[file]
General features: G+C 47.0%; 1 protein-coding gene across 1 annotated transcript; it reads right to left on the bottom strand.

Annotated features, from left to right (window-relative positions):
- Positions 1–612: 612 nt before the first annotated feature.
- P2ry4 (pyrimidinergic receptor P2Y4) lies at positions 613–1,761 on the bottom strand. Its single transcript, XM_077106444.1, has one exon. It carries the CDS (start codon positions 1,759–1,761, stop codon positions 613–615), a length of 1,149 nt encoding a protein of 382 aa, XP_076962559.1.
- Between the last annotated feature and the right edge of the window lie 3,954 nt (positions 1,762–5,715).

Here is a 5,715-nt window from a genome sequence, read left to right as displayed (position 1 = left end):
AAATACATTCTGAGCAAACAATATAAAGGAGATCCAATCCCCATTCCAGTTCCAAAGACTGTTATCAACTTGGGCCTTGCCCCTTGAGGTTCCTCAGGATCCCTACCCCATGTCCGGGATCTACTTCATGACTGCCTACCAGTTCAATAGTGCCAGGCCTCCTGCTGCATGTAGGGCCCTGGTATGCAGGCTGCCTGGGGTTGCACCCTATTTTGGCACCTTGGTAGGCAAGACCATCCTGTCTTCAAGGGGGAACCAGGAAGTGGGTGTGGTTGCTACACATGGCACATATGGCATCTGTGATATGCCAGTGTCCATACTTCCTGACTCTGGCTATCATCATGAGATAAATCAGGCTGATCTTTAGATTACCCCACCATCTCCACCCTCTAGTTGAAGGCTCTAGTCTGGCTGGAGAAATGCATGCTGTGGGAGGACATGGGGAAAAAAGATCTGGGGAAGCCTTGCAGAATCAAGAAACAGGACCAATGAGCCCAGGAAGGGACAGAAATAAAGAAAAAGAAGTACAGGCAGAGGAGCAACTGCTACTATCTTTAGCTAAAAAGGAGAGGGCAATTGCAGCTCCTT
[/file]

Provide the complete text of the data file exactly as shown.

General features: G+C 47.0%; 1 protein-coding gene across 1 annotated transcript; it reads right to left on the bottom strand.

Annotated features, from left to right (window-relative positions):
- Positions 1–612: 612 nt before the first annotated feature.
- P2ry4 (pyrimidinergic receptor P2Y4) lies at positions 613–1,761 on the bottom strand. Its single transcript, XM_077106444.1, has one exon. It carries the CDS (start codon positions 1,759–1,761, stop codon positions 613–615), a length of 1,149 nt encoding a protein of 382 aa, XP_076962559.1.
- Between the last annotated feature and the right edge of the window lie 3,954 nt (positions 1,762–5,715).

Here is a 5,715-nt window from a genome sequence, read left to right as displayed (position 1 = left end):
AAATACATTCTGAGCAAACAATATAAAGGAGATCCAATCCCCATTCCAGTTCCAAAGACTGTTATCAACTTGGGCCTTGCCCCTTGAGGTTCCTCAGGATCCCTACCCCATGTCCGGGATCTACTTCATGACTGCCTACCAGTTCAATAGTGCCAGGCCTCCTGCTGCATGTAGGGCCCTGGTATGCAGGCTGCCTGGGGTTGCACCCTATTTTGGCACCTTGGTAGGCAAGACCATCCTGTCTTCAAGGGGGAACCAGGAAGTGGGTGTGGTTGCTACACATGGCACATATGGCATCTGTGATATGCCAGTGTCCATACTTCCTGACTCTGGCTATCATCATGAGATAAATCAGGCTGATCTTTAGATTACCCCACCATCTCCACCCTCTAGTTGAAGGCTCTAGTCTGGCTGGAGAAATGCATGCTGTGGGAGGACATGGGGAAAAAAGATCTGGGGAAGCCTTGCAGAATCAAGAAACAGGACCAATGAGCCCAGGAAGGGACAGAAATAAAGAAAAAGAAGTACAGGCAGAGGAGCAACTGCTACTATCTTTAGCTAAAAAGGAGAGGGCAATTGCAGCTCCTT